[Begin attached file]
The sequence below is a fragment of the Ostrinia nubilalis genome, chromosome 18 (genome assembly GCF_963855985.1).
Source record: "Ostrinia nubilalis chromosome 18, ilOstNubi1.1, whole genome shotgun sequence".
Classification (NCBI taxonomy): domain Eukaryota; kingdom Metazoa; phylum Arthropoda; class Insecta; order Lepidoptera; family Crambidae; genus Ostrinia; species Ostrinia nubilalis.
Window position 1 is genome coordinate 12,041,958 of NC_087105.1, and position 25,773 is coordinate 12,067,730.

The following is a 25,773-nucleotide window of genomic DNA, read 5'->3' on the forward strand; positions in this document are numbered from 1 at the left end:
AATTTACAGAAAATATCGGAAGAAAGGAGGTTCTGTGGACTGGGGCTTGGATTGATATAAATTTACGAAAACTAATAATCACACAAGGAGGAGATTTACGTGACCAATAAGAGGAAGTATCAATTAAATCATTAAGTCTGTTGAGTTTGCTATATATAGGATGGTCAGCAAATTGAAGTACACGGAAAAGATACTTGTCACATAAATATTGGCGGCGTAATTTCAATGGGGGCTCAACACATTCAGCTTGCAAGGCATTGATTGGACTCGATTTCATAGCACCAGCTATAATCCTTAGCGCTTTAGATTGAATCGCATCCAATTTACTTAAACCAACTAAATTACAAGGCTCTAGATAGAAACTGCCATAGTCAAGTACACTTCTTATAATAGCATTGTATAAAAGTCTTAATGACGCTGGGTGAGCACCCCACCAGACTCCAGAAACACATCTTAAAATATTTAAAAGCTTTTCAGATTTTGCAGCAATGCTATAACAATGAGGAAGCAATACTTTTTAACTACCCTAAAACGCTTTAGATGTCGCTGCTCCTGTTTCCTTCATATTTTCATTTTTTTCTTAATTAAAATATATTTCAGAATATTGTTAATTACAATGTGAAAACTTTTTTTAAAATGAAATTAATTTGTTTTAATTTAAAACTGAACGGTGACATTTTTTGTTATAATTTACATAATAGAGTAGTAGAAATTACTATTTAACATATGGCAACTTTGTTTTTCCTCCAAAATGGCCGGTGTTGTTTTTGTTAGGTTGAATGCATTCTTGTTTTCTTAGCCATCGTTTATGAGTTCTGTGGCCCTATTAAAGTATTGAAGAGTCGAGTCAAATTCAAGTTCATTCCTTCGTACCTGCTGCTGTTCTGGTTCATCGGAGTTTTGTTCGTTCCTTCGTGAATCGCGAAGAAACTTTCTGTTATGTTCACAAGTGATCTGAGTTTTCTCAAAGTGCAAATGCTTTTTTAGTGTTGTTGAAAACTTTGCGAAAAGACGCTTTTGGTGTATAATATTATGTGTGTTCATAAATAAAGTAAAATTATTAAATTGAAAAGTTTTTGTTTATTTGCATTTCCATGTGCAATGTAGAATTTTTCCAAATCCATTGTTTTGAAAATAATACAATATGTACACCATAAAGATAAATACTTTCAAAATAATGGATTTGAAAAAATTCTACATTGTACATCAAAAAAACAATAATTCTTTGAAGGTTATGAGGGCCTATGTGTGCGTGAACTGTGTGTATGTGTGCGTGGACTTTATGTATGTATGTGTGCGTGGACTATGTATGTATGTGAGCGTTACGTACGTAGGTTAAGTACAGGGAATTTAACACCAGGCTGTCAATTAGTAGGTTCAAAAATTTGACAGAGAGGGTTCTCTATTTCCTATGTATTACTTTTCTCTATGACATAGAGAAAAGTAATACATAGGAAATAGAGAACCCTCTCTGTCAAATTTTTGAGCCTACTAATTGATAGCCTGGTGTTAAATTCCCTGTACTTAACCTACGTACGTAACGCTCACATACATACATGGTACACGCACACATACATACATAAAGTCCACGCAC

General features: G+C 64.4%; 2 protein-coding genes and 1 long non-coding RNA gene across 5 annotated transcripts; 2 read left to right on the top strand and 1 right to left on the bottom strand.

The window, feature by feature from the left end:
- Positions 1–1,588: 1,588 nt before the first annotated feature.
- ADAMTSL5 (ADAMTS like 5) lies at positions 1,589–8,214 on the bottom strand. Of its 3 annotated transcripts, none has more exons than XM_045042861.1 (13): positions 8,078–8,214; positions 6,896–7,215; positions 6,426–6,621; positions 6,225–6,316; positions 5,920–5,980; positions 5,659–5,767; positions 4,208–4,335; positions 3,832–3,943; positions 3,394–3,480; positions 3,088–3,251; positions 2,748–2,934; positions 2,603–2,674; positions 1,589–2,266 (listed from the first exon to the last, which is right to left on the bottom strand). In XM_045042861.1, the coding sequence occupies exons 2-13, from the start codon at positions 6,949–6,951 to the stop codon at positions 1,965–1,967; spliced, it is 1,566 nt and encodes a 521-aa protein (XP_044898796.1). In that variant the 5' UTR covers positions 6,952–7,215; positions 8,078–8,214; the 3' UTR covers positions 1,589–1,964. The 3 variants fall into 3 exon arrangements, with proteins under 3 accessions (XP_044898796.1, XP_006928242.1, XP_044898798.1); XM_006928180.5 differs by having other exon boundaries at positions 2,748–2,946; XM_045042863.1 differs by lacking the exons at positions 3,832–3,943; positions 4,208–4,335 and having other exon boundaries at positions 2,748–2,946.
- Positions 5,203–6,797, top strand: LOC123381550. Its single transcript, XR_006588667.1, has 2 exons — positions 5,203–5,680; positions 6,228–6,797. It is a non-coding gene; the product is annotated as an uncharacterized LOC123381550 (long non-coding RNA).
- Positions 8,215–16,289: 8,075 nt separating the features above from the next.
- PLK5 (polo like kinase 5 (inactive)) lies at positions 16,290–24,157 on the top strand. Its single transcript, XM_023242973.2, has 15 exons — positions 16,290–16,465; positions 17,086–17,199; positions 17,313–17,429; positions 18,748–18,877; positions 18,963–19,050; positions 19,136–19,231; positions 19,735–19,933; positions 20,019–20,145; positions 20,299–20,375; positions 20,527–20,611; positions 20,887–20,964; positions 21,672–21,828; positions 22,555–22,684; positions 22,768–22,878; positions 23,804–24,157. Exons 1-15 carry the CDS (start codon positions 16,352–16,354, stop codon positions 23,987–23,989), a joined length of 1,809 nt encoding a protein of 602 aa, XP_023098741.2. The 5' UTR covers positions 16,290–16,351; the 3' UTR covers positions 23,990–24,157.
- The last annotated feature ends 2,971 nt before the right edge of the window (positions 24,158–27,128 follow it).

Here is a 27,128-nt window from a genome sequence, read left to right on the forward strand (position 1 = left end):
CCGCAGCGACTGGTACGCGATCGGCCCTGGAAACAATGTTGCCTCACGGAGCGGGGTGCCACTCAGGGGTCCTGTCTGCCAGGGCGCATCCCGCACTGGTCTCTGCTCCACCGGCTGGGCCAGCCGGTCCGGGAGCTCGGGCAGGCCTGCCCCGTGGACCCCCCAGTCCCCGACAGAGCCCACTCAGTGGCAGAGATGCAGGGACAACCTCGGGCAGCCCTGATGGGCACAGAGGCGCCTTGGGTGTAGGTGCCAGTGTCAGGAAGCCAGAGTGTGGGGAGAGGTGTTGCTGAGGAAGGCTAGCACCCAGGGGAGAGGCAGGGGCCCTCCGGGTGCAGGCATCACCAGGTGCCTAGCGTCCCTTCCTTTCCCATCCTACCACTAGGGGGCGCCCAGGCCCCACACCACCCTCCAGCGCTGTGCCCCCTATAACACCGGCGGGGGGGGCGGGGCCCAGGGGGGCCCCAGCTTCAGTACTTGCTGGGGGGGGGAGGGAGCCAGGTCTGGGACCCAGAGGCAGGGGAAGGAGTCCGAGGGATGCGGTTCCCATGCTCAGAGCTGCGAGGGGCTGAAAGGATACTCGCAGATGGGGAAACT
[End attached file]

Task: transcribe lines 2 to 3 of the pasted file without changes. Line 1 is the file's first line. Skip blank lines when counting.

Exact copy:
Source record: "Ostrinia nubilalis chromosome 18, ilOstNubi1.1, whole genome shotgun sequence".
Classification (NCBI taxonomy): domain Eukaryota; kingdom Metazoa; phylum Arthropoda; class Insecta; order Lepidoptera; family Crambidae; genus Ostrinia; species Ostrinia nubilalis.